Women’s narratives highlighted the meagre financial resources at their disposal and underscored poverty as the primary reason for women entering sex work. Necessity to provide for the family, especially children, and financial crisis overrode any resistance that women may have felt in entering the sex trade. In the context of unstable marriages, unreliable partners, lack of education and vocational skills, sex work seemed to be the only option available to many women. There was also evidence of women being forced into sex work by their husbands.
Experiences of various forms of intimate partner and client violence
FSWs in the current study reported experiencing a wide range of abusive behaviours from their regular, non-paying intimate partners, including emotional, verbal, physical and sexual violence. Data pointed to sexual jealousy and constant suspicions of infidelity as one of the main reasons that often led up to violent episodes. As one in-depth interview participant explained:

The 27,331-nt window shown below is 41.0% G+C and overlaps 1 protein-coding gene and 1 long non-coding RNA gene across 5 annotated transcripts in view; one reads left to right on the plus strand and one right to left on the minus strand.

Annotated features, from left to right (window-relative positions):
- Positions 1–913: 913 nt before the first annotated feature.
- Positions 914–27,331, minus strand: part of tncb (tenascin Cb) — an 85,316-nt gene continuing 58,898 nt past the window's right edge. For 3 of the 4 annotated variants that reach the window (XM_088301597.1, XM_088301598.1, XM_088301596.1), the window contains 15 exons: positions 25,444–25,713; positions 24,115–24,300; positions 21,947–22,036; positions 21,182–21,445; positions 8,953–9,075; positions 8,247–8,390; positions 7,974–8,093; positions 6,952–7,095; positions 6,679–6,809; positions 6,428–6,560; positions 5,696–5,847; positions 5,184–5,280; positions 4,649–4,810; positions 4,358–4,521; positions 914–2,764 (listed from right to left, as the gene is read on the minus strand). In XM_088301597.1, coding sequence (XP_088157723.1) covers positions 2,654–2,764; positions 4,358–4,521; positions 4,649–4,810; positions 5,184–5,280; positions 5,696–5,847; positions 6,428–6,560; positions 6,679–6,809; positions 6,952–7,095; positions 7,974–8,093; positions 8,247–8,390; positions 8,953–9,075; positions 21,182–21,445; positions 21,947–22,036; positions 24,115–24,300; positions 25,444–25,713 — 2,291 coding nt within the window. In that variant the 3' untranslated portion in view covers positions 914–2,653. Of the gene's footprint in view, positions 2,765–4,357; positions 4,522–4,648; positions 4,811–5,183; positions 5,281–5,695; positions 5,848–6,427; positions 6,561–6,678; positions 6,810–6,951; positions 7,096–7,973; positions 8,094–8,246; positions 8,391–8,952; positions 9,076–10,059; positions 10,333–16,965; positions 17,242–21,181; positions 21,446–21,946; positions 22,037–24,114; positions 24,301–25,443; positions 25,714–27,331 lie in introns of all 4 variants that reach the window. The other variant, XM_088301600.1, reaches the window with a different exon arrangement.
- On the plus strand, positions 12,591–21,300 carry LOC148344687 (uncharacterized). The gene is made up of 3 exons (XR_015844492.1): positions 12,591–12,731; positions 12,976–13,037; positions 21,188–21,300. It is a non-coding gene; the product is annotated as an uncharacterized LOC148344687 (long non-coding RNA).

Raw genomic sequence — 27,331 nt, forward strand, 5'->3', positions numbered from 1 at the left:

I was deserted earlier by my first husband, probably because of that he (the current partner) constantly suspects me of having sexual relationships with other men. He hit me, caused injuries that I had to get stitches for, punched me, and burned me. He verbally abuses me constantly in vulgar terms…it is a horrible life.
Women’s narratives in focus groups and interviews also pointed to episodes of severe physical violence with intimate partners, often with serious consequences as one woman pointed out, “Because of the severe violence, my eyes have been affected and now I have a problem with my eyesight.” Another woman shared her experience, “He has even beaten me with an electric wire and subjected me to an electric shock.”
There was also evidence of the violence from clients and potential clients on the streets, “When we are standing on the road, they (clients) will push us and beat us” and “They will also harass and verbally abuse using vulgar words, some others will say- ‘I will pour acid on your face’.”